The Clean Energy Trust Clean Energy Challenge kicked off the National Clean Energy Business Plan Competition on April 4th in Chicago. The Challenge was the final stage in a multi-challenge process, in which eight states ran clean energy business plan competitions. The Challenge has two tracks, both of which are sponsored by the U.S. Department of Energy. The Early Stage track is part of the Clean Energy Trust's Innovation Ecosystem and supports early stage companies, while the Student Track is part of the National Competition and supports student-led startups.
Bearing Analytics, of Purdue University, won the $100,000 DOE EERE-sponsored grand prize in the Student Track. Bearing Analytics offers a patent-protected temperature and vibration sensing solution to the industrial bearing market. This technology allows users to predict bearing failure before it happens, helping to alleviate safety concerns, prevent costly gearbox failures in wind turbines, extend product lifetimes and increase energy efficiency. Bearing Analytics will now advance to the National Clean Energy Business Plan Competition, becoming our first competitor to advance.
The $100,000 Early Stage grand prize winner went to LuminAID Lab, a collapsible solar-powered lantern. The company and its founders were inspired by the 2011 earthquake in Japan. Its design is a lightweight, ship-flat solar-powered light to fulfill the need for light in natural disaster situations. The company has sold more than 30,000 units thus far and is working on a next generation version.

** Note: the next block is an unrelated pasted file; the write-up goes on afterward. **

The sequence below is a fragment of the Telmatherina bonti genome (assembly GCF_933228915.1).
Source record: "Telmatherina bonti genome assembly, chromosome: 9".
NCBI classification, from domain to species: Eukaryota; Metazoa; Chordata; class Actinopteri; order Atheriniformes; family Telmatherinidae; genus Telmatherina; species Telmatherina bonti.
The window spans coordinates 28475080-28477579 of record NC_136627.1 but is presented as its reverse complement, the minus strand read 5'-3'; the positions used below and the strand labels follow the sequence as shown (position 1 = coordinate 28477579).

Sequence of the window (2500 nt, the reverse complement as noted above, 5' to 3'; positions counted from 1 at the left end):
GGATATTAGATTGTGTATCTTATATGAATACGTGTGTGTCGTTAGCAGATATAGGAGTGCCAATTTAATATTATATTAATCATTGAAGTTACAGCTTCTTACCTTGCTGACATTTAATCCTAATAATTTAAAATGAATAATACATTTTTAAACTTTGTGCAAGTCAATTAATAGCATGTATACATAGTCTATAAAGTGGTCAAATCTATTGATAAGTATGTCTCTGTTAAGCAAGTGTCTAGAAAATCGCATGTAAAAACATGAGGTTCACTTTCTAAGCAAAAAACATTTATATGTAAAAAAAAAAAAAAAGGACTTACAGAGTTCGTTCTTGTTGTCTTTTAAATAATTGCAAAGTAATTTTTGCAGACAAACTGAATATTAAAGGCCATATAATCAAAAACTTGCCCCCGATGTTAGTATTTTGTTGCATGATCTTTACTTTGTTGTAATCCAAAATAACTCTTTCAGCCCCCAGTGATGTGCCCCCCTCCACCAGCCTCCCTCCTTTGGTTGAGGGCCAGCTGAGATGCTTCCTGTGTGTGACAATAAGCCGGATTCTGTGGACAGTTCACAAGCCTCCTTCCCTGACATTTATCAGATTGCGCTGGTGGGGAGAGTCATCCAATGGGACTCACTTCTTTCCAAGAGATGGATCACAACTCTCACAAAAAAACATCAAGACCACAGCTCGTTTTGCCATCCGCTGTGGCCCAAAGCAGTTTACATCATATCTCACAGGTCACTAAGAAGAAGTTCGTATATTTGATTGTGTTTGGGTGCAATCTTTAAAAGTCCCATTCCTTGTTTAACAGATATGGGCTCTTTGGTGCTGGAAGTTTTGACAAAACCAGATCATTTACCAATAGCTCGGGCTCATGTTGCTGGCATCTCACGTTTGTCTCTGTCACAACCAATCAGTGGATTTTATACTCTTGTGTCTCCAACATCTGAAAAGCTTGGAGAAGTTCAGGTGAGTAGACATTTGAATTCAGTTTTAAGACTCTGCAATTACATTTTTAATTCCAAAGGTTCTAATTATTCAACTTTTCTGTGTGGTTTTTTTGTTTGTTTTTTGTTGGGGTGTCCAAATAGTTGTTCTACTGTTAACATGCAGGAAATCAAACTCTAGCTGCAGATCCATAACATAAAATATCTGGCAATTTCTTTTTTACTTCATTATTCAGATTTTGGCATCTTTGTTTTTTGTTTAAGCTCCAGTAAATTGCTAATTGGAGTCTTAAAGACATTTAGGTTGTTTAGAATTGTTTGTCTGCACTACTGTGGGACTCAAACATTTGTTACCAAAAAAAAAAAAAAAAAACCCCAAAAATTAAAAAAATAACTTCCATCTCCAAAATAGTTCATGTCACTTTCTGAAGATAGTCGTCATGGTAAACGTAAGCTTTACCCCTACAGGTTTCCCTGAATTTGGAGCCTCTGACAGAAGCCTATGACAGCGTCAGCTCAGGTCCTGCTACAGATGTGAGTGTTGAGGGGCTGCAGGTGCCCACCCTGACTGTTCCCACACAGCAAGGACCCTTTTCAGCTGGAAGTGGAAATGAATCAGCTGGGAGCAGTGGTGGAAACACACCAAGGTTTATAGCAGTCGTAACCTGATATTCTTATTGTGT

The DOE commends both of its winners, and we are looking forward to seeing how they progress as companies.
In addition to DOE prizes, several other prizes were awarded to startups competing in the Clean Energy Trust Clean Energy Challenge.
The $50,000 Lakeside Prize, sponsored by McCafferty Interests, was awarded to SmarterShade. SmarterShade is an early-stage company that developed an automated shading tool for windows that can efficiently go from clear to dark to save energy and can be retrofitted to existing windows.
Commonwealth Edison Co. and CET awarded its $20,000 Outstanding Woman Cleantech Entrepreneur prize to Niki Zmij, chief executive of Amplified Wind Solutions. Ampllified Wind Solutions is a student-led company from Cleveland State University who have developed a new wind technology that can amplify wind speed and produce up to six times more electricity than a conventional turbine.
The $10,000 Invenergy renewable-energy prize was awarded to SkySpecs LLC, a student-led group from the University of Michigan. The company has developed a lightweight, modular system of unmanned aerial vehicles intended to improve site inspections and infrastructure efficiencies. Invenergy LLC, is a Chicago-based wind energy firm headed by Michael Polsky, one of Clean Energy Trust's founding board members.
Additionally, and excitingly, a last-minute prize of $10,000, pooled on the spot by judges who were impressed by their passion and presentation, went to a company run by two bird enthusiasts, Ornicept. The company from Ann Arbor, MI, created a software product that digitally captures data on birds in the field for wind energy companies and others.
Amy Francetic (Executive Director, CET), Jennifer Garson (Manager NCEBPC), Assistant Secretary David Danielson (Assistant Secretary, DOE EERE) and the Bearing Analytics team
Picture credit CET